To provide an analysis of data collected using the napping methodology.

- Napping.xlsx

For EyeOpenR to read your data the first five columns must include the
following in the specified order: *Assessor, Product, Session,
Replica *and *Sequence*.

*Assessor* and *Product* columns can be of character
(e.g., “Assessor 01”, “Product A”), or numeric (“1”) format. Columns *Session,
Replica* and *Sequence* should contain only numeric values. If there
is no session, replica or sequence information available, the user should input
a value of “1” in each cell in the column that contains no collected
information.

Data collected from a Napping study should be of two or three columns, depending on if descriptive words were provided by the assessor, and appended to the five columns stated above. Napping data should therefore start from column six (column F).

In Napping, each assessor provides two pieces of information:
the X and Y coordinates per product; which are given in two separate columns
(columns F and G). For Sorted Napping this is extended with an additional
column containing descriptors (column H). All descriptors should be comma
separated (,) and placed within the same cell. For an example, please see the
dataset ‘*Napping.xlsx*’.

Napping is a rapid methodology that has been used by sensory
and consumer scientists for approximately two decades. It is a simple method in
terms of instructions to assessors, with minimal training of assessors required:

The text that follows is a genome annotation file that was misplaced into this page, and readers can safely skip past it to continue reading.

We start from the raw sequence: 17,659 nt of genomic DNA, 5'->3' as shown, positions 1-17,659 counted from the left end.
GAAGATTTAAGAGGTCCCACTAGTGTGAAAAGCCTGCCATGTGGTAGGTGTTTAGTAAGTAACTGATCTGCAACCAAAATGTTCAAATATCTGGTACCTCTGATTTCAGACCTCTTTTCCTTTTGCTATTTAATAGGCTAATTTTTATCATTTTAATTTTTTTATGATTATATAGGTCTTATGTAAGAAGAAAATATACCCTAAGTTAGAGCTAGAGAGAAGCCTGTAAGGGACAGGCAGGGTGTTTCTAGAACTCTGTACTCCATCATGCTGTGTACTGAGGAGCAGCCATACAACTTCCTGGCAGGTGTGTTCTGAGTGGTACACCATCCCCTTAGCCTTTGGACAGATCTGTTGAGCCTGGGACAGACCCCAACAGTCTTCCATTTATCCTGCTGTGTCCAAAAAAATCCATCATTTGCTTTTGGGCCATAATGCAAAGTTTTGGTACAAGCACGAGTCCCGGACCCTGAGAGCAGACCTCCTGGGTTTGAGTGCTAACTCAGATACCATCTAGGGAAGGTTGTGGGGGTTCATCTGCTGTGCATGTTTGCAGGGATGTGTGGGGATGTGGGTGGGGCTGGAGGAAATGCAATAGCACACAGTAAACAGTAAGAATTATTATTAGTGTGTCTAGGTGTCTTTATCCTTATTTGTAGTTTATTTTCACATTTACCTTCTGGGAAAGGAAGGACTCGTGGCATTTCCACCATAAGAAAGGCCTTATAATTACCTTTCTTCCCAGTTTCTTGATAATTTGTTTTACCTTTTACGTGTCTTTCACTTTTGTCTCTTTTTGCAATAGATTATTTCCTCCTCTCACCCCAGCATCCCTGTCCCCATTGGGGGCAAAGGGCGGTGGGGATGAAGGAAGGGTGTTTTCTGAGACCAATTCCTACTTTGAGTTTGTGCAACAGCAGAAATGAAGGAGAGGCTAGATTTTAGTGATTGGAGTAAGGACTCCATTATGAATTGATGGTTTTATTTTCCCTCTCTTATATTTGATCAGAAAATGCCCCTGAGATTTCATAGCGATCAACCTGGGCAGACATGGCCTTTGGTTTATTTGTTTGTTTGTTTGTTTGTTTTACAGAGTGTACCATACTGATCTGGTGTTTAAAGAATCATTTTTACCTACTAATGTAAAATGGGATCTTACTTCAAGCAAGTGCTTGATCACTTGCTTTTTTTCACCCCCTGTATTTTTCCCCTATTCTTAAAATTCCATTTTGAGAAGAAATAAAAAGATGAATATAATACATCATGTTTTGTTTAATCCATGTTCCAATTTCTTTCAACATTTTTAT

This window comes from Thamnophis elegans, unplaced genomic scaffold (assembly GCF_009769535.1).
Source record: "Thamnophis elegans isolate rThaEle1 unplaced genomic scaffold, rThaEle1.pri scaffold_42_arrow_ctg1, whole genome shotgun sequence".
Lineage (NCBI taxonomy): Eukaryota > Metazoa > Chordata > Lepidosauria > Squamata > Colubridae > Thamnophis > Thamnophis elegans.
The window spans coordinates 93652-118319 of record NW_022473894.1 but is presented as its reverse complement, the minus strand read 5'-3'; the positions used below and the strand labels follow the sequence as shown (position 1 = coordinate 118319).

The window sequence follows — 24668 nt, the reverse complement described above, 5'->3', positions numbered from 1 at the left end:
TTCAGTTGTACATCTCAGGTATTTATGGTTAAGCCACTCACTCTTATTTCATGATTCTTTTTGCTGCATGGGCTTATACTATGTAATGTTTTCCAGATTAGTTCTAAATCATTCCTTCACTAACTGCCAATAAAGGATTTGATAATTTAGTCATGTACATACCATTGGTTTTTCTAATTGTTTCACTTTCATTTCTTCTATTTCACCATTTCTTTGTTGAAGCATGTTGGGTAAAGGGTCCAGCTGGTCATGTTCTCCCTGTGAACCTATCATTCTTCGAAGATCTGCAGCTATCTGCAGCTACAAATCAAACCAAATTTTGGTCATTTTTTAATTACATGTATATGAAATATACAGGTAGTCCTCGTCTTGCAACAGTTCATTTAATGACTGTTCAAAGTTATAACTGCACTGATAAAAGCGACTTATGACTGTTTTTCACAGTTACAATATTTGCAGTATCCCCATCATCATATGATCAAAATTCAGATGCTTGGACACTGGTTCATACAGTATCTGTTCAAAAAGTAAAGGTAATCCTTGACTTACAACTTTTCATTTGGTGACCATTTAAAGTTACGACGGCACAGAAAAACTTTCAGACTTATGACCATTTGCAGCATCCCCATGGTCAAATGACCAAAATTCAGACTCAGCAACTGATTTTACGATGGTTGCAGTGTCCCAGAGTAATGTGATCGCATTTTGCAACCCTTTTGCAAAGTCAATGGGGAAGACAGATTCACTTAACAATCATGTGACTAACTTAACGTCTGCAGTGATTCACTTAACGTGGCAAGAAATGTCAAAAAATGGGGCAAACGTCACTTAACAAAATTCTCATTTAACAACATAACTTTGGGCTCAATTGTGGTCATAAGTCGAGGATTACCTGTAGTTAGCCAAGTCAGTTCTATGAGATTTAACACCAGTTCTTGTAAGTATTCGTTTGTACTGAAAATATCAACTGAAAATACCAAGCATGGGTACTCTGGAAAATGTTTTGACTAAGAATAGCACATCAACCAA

on either a sheet of paper or digital screen, each assessor is asked to place
samples that are perceived similar close to each other and to place samples
that are perceived to be more different further away from each other (Dehlholm
et al., 2013). There are no right or wrong answers and no need for any panel calibration
prior to data collection. Each assessor is free to place the samples according
to their perception. As a result, the data from each assessor comprises X and Y
coordinates of each product’s position. Analysis of the data from several
assessors allows us to investigate if there is consensus in the partitioning of
products between the assessors. An appropriate method to deal with data from
assessors in this format is Multiple Factor Analysis (MFA).

MFA is used to obtain an overview across assessors of distances between samples. In other words, it helps us understand whether there are any consistent relationships between samples across the assessors. Besides providing information on how samples relate to one another, MFA also provides information on how well each assessor relates to this common overview.

One extension of the original Napping methodology is Sorted Napping, described in the following section.

Sorted Napping extends the Napping method by asking
assessors to categorize samples that are similar to each other by providing descriptors
that characterise the subset of samples. Most often, an assessor writes a word
or two that describe samples closely located. This extension to Napping came during
the observation that assessors found it easier and more natural to describe a
cluster of closely related samples as opposed to having to describe each sample.
So, two samples (A and B) positioned very close could be encircled with the
descriptors “Nutty” and “Earthy”, while two samples positioned further away yet
close to one another (C and D) may be termed “Fruity”. Sorted Napping thereby provides
categorical information (i.e., words) in additional to the numerical
information (X and Y coordinates) given by traditional Napping. This
categorical information is represented by an additional column in the Napping data
uploaded to EyeOpenR , with descriptors for a given product placed in a single
cell. The categorical information is treated as a supplementary variable in
EyeOpenR analysis. Therefore, the descriptors do not impact the construction of
components by the MFA.